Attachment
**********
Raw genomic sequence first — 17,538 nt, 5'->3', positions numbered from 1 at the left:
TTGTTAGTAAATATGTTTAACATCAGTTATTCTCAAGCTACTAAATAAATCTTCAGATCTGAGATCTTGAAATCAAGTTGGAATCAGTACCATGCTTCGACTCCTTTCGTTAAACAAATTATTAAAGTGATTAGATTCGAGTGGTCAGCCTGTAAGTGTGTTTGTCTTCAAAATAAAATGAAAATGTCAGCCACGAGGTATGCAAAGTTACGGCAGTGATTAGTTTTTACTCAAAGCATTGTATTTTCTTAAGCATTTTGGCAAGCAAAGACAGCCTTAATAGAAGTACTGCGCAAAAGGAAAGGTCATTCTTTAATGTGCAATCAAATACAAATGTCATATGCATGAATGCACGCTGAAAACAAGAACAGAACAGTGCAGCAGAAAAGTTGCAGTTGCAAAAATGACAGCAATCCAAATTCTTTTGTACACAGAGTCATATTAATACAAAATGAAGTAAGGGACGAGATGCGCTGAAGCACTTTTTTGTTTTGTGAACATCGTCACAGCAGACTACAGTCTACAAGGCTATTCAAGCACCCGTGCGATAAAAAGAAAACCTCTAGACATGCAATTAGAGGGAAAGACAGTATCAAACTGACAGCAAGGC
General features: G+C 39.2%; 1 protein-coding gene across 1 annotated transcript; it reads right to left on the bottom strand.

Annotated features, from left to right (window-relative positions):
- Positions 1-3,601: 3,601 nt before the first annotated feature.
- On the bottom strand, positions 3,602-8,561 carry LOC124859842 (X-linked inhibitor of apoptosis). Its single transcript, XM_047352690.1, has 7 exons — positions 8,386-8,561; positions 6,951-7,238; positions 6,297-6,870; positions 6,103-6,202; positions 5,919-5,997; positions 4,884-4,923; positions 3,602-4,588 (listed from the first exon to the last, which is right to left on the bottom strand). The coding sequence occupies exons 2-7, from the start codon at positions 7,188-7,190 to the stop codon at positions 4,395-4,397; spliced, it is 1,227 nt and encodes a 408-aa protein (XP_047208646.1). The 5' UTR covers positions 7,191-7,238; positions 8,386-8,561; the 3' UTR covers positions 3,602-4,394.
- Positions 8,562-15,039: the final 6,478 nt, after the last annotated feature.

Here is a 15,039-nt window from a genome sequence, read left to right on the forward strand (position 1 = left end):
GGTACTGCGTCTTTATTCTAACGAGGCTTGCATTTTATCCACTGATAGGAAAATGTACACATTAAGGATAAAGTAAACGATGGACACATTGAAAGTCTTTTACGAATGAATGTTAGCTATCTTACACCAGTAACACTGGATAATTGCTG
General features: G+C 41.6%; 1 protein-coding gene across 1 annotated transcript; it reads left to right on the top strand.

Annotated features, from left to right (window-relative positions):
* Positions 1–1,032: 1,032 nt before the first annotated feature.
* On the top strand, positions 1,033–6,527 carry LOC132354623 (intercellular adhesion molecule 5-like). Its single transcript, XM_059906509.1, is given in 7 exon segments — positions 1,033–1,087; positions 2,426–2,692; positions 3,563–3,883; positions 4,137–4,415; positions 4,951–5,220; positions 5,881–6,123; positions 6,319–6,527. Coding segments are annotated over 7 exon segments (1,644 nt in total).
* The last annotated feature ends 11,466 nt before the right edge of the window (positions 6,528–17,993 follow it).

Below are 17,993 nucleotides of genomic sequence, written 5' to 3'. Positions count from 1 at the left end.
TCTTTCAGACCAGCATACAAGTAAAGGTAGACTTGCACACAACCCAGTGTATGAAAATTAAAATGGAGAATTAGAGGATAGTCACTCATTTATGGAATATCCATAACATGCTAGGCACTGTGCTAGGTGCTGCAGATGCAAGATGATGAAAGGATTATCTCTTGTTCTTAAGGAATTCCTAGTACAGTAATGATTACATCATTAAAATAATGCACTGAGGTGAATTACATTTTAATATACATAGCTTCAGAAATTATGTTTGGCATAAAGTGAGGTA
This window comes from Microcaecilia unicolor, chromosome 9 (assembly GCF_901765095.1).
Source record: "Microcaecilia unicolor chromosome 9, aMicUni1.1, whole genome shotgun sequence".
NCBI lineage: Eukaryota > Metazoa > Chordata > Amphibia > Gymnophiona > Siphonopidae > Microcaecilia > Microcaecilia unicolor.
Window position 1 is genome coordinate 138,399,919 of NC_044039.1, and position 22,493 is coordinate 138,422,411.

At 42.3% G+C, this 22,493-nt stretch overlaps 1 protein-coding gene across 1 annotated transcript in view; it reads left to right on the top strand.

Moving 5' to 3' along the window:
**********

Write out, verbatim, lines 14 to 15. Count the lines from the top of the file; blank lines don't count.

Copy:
* The last annotated feature ends 11,466 nt before the right edge of the window (positions 6,528–17,993 follow it).

Below are 17,993 nucleotides of genomic sequence, written 5' to 3'. Positions count from 1 at the left end.